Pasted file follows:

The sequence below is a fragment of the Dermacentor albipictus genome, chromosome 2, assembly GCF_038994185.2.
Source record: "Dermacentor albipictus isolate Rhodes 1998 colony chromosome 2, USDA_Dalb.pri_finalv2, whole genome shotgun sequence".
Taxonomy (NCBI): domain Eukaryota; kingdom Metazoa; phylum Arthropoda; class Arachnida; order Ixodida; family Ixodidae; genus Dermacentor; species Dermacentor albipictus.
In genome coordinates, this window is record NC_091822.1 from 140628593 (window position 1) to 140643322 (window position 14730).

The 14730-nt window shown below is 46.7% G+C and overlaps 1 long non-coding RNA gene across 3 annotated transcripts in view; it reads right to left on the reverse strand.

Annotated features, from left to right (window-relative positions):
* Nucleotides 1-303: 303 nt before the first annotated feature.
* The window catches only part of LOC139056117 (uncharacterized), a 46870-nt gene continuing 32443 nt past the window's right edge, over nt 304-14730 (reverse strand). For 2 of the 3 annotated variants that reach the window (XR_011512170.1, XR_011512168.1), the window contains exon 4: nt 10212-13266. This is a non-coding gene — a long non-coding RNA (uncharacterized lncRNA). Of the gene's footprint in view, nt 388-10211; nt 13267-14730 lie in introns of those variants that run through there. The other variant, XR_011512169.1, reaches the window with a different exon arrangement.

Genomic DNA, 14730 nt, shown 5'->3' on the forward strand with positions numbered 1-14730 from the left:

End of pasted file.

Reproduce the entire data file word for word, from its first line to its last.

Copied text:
The sequence below is a fragment of the Dermacentor albipictus genome, chromosome 2, assembly GCF_038994185.2.
Source record: "Dermacentor albipictus isolate Rhodes 1998 colony chromosome 2, USDA_Dalb.pri_finalv2, whole genome shotgun sequence".
Taxonomy (NCBI): domain Eukaryota; kingdom Metazoa; phylum Arthropoda; class Arachnida; order Ixodida; family Ixodidae; genus Dermacentor; species Dermacentor albipictus.
In genome coordinates, this window is record NC_091822.1 from 140628593 (window position 1) to 140643322 (window position 14730).

The 14730-nt window shown below is 46.7% G+C and overlaps 1 long non-coding RNA gene across 3 annotated transcripts in view; it reads right to left on the reverse strand.

Annotated features, from left to right (window-relative positions):
* Nucleotides 1-303: 303 nt before the first annotated feature.
* The window catches only part of LOC139056117 (uncharacterized), a 46870-nt gene continuing 32443 nt past the window's right edge, over nt 304-14730 (reverse strand). For 2 of the 3 annotated variants that reach the window (XR_011512170.1, XR_011512168.1), the window contains exon 4: nt 10212-13266. This is a non-coding gene — a long non-coding RNA (uncharacterized lncRNA). Of the gene's footprint in view, nt 388-10211; nt 13267-14730 lie in introns of those variants that run through there. The other variant, XR_011512169.1, reaches the window with a different exon arrangement.

Genomic DNA, 14730 nt, shown 5'->3' on the forward strand with positions numbered 1-14730 from the left: